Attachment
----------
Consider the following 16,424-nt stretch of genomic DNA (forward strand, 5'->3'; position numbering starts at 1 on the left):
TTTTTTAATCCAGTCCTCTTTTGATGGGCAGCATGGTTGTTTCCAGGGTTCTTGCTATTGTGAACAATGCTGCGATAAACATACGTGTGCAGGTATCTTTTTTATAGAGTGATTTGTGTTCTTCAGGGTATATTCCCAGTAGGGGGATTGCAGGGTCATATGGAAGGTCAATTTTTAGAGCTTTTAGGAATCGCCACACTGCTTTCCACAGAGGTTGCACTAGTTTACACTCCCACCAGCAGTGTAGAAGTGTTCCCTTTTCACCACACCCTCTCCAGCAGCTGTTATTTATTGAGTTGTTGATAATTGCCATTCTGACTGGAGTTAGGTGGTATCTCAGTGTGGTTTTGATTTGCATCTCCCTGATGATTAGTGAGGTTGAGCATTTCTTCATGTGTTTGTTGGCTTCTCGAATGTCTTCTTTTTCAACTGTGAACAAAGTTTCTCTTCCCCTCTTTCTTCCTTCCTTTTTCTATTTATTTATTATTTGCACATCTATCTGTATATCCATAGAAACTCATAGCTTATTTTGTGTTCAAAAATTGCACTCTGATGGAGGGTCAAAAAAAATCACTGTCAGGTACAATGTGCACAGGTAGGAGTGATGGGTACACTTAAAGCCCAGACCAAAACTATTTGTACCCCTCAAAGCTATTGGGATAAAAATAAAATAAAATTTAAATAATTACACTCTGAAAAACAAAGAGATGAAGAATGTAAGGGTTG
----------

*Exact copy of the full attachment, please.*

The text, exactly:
Consider the following 16,424-nt stretch of genomic DNA (forward strand, 5'->3'; position numbering starts at 1 on the left):
TTTTTTAATCCAGTCCTCTTTTGATGGGCAGCATGGTTGTTTCCAGGGTTCTTGCTATTGTGAACAATGCTGCGATAAACATACGTGTGCAGGTATCTTTTTTATAGAGTGATTTGTGTTCTTCAGGGTATATTCCCAGTAGGGGGATTGCAGGGTCATATGGAAGGTCAATTTTTAGAGCTTTTAGGAATCGCCACACTGCTTTCCACAGAGGTTGCACTAGTTTACACTCCCACCAGCAGTGTAGAAGTGTTCCCTTTTCACCACACCCTCTCCAGCAGCTGTTATTTATTGAGTTGTTGATAATTGCCATTCTGACTGGAGTTAGGTGGTATCTCAGTGTGGTTTTGATTTGCATCTCCCTGATGATTAGTGAGGTTGAGCATTTCTTCATGTGTTTGTTGGCTTCTCGAATGTCTTCTTTTTCAACTGTGAACAAAGTTTCTCTTCCCCTCTTTCTTCCTTCCTTTTTCTATTTATTTATTATTTGCACATCTATCTGTATATCCATAGAAACTCATAGCTTATTTTGTGTTCAAAAATTGCACTCTGATGGAGGGTCAAAAAAAATCACTGTCAGGTACAATGTGCACAGGTAGGAGTGATGGGTACACTTAAAGCCCAGACCAAAACTATTTGTACCCCTCAAAGCTATTGGGATAAAAATAAAATAAAATTTAAATAATTACACTCTGAAAAACAAAGAGATGAAGAATGTAAGGGTTG